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Old 01-19-2013, 12:13 PM   #6
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I think it might be cheaper for me to purchase individual train tickets instead of a Eurail pass as checking on 1st class by rail from Budapest to Prague was a 6 hr. 39 min. ride for a whopping $48.
However, I understand rail in some countries is either very sloooow or nonexistent almost (like Croatia). Anyone here have real world knowledge of that?
We took the train from Prague to Kutna hora on a day trip and the power went out. Not sure if this is a regular occurence. We had to take the bus back -- fortunately there was a tourist information center that helped us figure out what was going on.

We went from prague to berlin/koln/paris. Definitely seemed like buying individual tickets was the way to go. Could be different traveling among the countries in eastern europe.
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Old 01-19-2013, 12:28 PM   #7
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We went from Prague to Kutna Hora on a day trip by bus. Went back by train. At 4PM, when the Bone Church closed up, it was raining and pitch black. This was in December. We were wandering the empty wet streets, looking for the train station, which turned out to be not that far from the church. Then, wandering the dark streets to get from Prague station back to the hotel. Could we have gotten mugged? Perhaps we were lucky, but it was a memorable trip.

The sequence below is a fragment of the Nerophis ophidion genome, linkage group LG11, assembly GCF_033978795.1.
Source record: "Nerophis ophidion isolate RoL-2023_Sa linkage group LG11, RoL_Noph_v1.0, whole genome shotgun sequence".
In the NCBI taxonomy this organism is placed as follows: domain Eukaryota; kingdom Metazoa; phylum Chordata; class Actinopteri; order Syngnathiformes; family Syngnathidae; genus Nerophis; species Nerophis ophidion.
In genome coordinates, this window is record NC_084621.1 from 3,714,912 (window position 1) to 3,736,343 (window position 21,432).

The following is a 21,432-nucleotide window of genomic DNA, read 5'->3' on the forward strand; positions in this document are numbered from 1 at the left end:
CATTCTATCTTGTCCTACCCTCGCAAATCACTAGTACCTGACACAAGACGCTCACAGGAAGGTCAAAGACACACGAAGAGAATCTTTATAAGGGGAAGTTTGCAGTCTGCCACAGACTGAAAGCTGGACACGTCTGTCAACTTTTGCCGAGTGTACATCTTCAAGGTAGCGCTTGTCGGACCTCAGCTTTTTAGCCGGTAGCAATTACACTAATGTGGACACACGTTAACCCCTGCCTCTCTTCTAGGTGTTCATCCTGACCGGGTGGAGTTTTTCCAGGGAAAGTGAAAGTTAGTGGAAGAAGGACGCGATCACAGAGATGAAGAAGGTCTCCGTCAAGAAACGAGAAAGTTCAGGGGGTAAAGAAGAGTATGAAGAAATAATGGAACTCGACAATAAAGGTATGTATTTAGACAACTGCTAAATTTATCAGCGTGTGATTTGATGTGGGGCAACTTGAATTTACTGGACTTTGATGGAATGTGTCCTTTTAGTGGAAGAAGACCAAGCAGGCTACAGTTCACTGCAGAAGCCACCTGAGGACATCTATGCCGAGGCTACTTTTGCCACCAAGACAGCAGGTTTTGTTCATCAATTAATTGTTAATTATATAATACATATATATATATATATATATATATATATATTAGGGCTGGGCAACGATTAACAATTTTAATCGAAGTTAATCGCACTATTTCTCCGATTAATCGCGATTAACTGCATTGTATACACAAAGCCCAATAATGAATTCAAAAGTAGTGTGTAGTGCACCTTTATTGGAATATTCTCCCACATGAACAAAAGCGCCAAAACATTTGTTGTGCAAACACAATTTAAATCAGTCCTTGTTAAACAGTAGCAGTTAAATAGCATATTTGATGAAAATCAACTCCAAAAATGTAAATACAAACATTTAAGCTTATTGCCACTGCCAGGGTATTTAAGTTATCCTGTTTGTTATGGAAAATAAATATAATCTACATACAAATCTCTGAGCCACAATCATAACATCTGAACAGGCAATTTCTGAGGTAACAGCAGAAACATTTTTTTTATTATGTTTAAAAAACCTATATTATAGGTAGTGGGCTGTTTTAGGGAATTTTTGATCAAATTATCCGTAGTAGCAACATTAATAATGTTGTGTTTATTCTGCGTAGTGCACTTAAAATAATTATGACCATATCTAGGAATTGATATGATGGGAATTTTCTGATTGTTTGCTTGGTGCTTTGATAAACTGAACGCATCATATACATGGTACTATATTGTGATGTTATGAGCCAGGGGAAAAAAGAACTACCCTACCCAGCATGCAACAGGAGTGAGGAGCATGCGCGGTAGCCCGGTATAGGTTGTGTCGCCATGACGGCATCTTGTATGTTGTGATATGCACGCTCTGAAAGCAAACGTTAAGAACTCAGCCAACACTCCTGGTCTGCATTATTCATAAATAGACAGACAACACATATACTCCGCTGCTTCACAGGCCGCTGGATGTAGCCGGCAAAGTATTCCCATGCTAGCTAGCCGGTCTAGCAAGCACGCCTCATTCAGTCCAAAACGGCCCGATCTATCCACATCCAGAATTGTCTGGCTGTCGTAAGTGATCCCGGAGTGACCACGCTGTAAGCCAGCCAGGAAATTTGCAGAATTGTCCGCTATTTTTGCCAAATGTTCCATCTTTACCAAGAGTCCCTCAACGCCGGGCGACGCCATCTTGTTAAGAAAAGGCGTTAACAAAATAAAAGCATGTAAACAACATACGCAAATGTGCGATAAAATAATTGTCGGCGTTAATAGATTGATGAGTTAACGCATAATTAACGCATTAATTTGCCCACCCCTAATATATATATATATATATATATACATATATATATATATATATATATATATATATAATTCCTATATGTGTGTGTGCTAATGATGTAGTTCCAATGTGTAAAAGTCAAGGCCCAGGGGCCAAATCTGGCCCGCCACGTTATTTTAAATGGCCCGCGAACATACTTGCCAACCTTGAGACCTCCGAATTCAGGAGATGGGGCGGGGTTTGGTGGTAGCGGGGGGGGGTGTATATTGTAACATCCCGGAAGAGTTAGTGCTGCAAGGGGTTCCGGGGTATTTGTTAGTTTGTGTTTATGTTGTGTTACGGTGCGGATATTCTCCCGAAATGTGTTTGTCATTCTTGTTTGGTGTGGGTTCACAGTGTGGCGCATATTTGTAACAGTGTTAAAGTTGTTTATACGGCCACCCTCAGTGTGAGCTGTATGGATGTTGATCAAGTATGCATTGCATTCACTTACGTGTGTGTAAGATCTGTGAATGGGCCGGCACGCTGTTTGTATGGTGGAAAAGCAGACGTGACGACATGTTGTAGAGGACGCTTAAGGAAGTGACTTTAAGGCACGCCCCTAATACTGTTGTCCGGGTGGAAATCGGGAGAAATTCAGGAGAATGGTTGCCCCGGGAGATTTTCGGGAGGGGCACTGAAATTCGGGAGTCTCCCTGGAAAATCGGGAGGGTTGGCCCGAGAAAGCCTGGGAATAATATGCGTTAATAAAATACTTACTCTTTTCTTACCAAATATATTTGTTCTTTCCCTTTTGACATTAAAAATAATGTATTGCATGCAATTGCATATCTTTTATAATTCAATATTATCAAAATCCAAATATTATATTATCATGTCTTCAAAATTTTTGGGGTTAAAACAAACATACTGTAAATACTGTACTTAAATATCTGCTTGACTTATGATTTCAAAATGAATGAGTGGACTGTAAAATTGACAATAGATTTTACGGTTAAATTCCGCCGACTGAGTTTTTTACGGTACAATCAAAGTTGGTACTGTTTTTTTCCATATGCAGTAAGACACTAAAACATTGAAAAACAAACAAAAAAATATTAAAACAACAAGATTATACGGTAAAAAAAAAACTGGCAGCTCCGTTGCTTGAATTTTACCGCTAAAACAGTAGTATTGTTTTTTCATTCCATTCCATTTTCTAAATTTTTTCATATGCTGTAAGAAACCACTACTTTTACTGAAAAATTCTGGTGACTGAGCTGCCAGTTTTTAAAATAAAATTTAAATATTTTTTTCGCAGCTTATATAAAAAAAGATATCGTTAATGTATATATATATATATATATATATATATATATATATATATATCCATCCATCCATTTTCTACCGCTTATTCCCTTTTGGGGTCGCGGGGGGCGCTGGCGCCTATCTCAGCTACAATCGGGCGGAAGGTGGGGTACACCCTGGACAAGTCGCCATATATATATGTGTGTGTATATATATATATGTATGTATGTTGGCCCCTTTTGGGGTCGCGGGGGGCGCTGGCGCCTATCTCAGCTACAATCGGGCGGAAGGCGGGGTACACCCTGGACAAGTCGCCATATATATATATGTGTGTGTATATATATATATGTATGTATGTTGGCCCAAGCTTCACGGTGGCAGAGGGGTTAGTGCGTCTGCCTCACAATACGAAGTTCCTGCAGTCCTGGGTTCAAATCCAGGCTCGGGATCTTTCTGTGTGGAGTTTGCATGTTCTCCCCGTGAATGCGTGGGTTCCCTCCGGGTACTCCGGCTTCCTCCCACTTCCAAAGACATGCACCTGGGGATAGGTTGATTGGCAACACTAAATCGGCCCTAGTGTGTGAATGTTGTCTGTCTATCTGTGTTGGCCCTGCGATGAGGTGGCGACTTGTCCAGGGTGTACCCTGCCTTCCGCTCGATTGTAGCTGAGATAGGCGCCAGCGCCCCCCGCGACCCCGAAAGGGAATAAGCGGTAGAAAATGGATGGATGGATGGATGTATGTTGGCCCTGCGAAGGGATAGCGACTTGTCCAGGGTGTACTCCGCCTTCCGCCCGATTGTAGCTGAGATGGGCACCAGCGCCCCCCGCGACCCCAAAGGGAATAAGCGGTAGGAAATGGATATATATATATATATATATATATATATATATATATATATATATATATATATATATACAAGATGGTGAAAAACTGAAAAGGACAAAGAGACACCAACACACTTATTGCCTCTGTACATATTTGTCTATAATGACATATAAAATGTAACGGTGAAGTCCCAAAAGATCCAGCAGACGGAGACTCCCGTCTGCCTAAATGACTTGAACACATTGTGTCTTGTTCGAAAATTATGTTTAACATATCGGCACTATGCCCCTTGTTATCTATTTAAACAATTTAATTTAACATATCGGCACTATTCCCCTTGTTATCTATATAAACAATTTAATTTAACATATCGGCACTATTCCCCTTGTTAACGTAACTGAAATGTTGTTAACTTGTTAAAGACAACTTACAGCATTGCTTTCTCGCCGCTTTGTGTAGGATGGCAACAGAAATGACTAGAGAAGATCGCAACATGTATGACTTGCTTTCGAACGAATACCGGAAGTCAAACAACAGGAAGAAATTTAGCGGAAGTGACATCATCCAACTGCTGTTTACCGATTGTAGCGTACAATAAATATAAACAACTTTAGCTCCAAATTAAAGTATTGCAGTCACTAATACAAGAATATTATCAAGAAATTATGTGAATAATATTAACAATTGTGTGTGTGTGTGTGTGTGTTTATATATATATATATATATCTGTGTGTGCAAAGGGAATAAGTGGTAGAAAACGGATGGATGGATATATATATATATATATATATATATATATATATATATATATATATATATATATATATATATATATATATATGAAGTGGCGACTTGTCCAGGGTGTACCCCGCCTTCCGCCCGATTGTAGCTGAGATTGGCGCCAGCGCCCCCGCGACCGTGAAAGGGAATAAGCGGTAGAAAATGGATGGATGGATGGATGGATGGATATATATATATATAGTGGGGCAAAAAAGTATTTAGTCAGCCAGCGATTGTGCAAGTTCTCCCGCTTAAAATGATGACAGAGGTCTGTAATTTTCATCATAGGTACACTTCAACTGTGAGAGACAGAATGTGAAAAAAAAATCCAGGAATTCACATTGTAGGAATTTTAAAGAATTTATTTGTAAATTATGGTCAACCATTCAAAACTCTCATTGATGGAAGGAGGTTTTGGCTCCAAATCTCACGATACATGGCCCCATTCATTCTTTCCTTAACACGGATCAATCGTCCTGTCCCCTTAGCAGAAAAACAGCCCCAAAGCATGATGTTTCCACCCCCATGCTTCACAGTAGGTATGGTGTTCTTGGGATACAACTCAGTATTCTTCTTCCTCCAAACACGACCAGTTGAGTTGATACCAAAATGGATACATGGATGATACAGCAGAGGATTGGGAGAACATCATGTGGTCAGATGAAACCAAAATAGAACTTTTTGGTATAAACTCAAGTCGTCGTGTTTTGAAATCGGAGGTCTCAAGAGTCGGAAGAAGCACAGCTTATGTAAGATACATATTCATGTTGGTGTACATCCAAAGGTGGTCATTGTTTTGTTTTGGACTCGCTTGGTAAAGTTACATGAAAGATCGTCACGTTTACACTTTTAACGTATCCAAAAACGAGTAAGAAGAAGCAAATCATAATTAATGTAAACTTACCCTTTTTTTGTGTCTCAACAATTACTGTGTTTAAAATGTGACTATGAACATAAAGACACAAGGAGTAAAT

Here's a nice photo I took on the famous Charles Bridge.

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Old 01-26-2013, 11:32 PM   #8
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We were in parts of Croatia two years ago as an add on to an Italy trip. We took the hydrofoil from Ancona, Italy, to Split, Croatia.

From Split, we travelled down the coast on the Jadrolinja ferry system. We spent time on Korcula and then went to Dubrovnik. We stayed in small B&Bs.
We rented a car twice while we were in Dubrovnik and drove to Mostar, Bosnia one day, and then south to Kotot another day. We enjoyed Croatia very much and want to go back. Poland Hungary etc are still on our list of places to go!
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Old 01-28-2013, 06:01 PM   #9
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This November when I was in Thailand/Cambodia I met a Ph.D. from Serbia, so I also wrote him. His suggestion was to hit Prague, Budapest and Croatia.

I really am interested in seeing Krakow, Poland, also, and a day trip from there to Auschwitz (even knowing I will leave there uber-depressed since I've read everthing I could get my hands on during one period of my life on the WWII extermination).

Haven't mapped it out yet, but I am thinking of all the times I will be looking for banks and money changers to change out my USD to local money...what a pain!
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Old 01-28-2013, 06:04 PM   #10
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We withdrew money in Krona from an ATM at the airport, then exchanged what we did not spend back to $US when leaving. I guess I lost a bit in the exchange, but it was acceptable.
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Old 01-28-2013, 07:17 PM   #11
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We did Czech Republic and Poland in 2001 (I know... ancient history). If you are in the Krakow area, take a visit to Auschwitz.

in general, use your debit card and take local currency in country. Be sure your ATM pin is only 4 digits long. And be sure to call your bank to inform them of your travel plans. C/Card too. I know some (Capital One) has an online form you can fill out for travel - domestic and abroad.